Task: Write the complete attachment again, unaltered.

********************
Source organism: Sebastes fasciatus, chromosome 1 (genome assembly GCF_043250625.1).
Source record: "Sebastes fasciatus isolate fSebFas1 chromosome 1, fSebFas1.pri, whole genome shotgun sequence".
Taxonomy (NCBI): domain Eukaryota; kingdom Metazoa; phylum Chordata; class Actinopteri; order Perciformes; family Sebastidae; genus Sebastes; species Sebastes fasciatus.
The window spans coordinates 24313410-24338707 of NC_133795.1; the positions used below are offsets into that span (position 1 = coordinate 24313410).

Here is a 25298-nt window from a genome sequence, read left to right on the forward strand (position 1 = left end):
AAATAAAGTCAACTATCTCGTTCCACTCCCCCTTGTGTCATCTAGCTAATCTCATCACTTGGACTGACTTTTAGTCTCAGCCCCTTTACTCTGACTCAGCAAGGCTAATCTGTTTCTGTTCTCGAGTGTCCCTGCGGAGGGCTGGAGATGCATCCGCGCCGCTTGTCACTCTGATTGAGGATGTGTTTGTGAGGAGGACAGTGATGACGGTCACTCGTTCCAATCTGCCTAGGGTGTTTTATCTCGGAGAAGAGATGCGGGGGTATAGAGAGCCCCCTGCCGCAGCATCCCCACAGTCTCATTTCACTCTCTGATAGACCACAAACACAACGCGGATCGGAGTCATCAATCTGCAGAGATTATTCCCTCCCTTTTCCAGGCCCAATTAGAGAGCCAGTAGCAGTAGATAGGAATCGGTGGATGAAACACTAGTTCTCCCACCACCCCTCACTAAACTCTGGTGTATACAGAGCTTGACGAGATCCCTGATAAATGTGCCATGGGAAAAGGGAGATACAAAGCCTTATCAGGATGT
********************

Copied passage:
Source organism: Sebastes fasciatus, chromosome 1 (genome assembly GCF_043250625.1).
Source record: "Sebastes fasciatus isolate fSebFas1 chromosome 1, fSebFas1.pri, whole genome shotgun sequence".
Taxonomy (NCBI): domain Eukaryota; kingdom Metazoa; phylum Chordata; class Actinopteri; order Perciformes; family Sebastidae; genus Sebastes; species Sebastes fasciatus.
The window spans coordinates 24313410-24338707 of NC_133795.1; the positions used below are offsets into that span (position 1 = coordinate 24313410).

Here is a 25298-nt window from a genome sequence, read left to right on the forward strand (position 1 = left end):
AAATAAAGTCAACTATCTCGTTCCACTCCCCCTTGTGTCATCTAGCTAATCTCATCACTTGGACTGACTTTTAGTCTCAGCCCCTTTACTCTGACTCAGCAAGGCTAATCTGTTTCTGTTCTCGAGTGTCCCTGCGGAGGGCTGGAGATGCATCCGCGCCGCTTGTCACTCTGATTGAGGATGTGTTTGTGAGGAGGACAGTGATGACGGTCACTCGTTCCAATCTGCCTAGGGTGTTTTATCTCGGAGAAGAGATGCGGGGGTATAGAGAGCCCCCTGCCGCAGCATCCCCACAGTCTCATTTCACTCTCTGATAGACCACAAACACAACGCGGATCGGAGTCATCAATCTGCAGAGATTATTCCCTCCCTTTTCCAGGCCCAATTAGAGAGCCAGTAGCAGTAGATAGGAATCGGTGGATGAAACACTAGTTCTCCCACCACCCCTCACTAAACTCTGGTGTATACAGAGCTTGACGAGATCCCTGATAAATGTGCCATGGGAAAAGGGAGATACAAAGCCTTATCAGGATGT